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Defence Forces Training

Dáil Éireann Debate, Tuesday - 13 December 2016

Tuesday, 13 December 2016

Questions (687, 690)

Bernard Durkan

Question:

687. Deputy Bernard J. Durkan asked the Taoiseach and Minister for Defence the extent to which Army, Naval Service and Air Corps training continues to be in line with modern and international best practice; if any particular procedures are shown to be in need of updating; and if he will make a statement on the matter. [40146/16]

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Bernard Durkan

Question:

690. Deputy Bernard J. Durkan asked the Taoiseach and Minister for Defence the degree to which current ongoing training of the Army, Naval Services and Air Corps, including reserves, is scheduled in the course of the next three years; the extent to which such ongoing training meets international best practice; and if he will make a statement on the matter. [40149/16]

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Written answers (Question to Defence)

I propose to take Questions Nos. 687 and 690 together.

The primary function of training and education in the Defence Forces is to develop and maintain the capabilities necessary to enable it to fulfil the roles laid down by Government.

The Defence Forces conducts training and education under four broad categories, namely, leadership, skills, career and collective training. Leadership training is the medium through which the Defence Forces ensures that personnel are prepared for exercising command authority across the full range of military functions both at home and overseas in international operations. Skills training is the medium through which the Defence Forces ensures that its personnel have the requisite individual, specialist, and crew skills. Career training and education provides the organisation with the necessary pool of leaders and commanders at all levels. Collective Training allows military personnel to use their individual, crew, specialist and career training together to develop integrated and coherent combat forces.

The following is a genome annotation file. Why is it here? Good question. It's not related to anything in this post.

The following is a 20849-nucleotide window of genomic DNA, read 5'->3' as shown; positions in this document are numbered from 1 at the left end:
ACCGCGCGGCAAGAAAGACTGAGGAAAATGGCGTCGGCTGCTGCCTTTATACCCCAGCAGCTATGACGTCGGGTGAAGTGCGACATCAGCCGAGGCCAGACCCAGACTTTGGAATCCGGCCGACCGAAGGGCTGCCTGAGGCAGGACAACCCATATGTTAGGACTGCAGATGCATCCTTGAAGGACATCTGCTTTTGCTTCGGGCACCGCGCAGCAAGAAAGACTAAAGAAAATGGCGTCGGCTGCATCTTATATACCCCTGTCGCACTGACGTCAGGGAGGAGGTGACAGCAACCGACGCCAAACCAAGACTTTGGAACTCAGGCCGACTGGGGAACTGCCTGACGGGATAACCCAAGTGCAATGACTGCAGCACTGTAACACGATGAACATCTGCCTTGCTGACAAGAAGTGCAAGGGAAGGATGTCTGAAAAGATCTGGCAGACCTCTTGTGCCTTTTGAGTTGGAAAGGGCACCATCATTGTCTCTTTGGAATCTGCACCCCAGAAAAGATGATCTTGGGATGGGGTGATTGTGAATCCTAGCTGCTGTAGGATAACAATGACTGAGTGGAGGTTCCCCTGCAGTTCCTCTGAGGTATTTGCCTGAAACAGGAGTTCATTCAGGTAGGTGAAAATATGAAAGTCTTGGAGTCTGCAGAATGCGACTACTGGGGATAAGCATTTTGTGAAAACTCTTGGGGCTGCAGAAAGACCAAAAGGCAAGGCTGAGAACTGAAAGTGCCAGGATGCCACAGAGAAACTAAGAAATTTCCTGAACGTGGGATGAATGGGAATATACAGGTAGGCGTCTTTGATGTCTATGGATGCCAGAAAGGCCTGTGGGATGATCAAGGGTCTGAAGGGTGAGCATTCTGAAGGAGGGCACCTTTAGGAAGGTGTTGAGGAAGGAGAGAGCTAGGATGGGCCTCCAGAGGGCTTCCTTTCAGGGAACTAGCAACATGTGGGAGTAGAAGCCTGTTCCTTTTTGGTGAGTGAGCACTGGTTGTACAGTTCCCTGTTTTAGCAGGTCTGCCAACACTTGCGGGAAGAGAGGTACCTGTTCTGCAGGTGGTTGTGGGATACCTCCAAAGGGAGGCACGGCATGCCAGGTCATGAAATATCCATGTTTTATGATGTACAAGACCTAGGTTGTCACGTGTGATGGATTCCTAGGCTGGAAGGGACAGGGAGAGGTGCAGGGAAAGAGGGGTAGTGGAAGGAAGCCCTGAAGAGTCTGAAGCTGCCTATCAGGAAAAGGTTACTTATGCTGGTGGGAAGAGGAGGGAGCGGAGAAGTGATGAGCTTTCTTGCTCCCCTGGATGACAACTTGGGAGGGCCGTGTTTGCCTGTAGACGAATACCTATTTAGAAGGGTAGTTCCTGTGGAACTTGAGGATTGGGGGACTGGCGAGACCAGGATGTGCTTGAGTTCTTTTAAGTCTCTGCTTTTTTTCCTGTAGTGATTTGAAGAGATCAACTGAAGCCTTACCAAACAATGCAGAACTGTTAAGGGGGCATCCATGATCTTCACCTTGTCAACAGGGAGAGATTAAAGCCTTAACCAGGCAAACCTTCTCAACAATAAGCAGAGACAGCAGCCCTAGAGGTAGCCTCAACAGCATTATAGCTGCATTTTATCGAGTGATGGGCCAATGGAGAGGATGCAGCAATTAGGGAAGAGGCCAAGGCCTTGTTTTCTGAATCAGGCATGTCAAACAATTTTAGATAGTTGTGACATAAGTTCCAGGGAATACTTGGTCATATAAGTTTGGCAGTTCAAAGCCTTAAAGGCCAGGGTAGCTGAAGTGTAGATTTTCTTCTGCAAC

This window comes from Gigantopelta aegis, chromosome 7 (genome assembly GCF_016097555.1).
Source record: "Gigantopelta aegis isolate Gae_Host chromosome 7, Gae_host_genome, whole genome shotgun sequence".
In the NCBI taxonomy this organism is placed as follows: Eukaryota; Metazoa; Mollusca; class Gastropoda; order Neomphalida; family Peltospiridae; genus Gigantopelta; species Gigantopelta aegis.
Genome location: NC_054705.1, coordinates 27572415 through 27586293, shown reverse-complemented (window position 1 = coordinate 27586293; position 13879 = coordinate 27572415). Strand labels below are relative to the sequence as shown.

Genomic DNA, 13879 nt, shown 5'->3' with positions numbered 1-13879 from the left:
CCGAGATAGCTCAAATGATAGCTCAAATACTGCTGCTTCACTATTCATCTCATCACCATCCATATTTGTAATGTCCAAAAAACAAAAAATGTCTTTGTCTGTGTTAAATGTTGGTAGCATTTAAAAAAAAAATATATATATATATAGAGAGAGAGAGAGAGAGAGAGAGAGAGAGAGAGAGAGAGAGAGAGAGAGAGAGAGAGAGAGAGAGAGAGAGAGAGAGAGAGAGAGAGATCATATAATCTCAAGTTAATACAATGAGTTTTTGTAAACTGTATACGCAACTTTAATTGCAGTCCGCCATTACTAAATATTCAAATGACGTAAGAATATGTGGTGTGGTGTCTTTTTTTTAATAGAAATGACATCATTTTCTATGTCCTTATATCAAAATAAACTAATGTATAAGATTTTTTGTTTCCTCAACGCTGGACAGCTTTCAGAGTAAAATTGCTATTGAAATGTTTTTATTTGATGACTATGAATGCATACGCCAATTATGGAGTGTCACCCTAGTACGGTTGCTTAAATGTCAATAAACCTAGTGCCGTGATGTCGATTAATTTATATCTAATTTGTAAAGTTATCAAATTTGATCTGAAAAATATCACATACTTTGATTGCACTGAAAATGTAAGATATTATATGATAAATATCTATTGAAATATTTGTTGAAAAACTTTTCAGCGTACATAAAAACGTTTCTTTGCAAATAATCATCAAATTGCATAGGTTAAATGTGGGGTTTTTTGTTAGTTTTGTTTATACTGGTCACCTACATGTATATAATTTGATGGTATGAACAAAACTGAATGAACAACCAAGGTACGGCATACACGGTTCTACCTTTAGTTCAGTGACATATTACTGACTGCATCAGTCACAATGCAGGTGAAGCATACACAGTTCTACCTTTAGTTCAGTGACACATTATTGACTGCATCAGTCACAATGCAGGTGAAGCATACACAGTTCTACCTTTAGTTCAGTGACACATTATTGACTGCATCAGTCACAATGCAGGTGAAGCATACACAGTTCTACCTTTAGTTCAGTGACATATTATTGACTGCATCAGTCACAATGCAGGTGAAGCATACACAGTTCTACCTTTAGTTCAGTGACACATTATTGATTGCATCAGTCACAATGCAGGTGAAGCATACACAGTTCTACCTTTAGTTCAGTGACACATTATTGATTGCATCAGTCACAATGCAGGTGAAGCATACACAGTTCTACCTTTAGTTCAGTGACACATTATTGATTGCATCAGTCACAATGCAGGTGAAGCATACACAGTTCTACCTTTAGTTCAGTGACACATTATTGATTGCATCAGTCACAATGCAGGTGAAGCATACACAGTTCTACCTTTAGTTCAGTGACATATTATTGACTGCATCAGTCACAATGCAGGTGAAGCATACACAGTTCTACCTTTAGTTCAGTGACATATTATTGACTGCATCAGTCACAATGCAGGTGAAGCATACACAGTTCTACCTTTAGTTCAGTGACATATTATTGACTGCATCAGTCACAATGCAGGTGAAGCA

The scheduling of training in the Defence Forces, including the Reserve, is underpinned by an analysis of training needed to meet operational output requirements and capability development needs. A long-term strategy is adopted with current planning horizons out to 2021.

The Defence Forces seek to constantly benchmark training across all three arms against best military and academic practice. Military best practice is ensured by implementing a policy of standardisation that is in line with EU and NATO/Partnership for Peace partners. Academic best practice is ensured by benchmarking courses through accreditation under the National Framework of Qualifications which is validated by Quality and Qualifications Ireland. The Defence Forces delivers military programmes and modules meeting national and international standards. The Defence Forces also engages with external educational institutions in order to facilitate organisational learning. This engagement with national and international educational institutions, military and civilian, aims to ensure that the Defence Forces retains currency with regards to best international practice.

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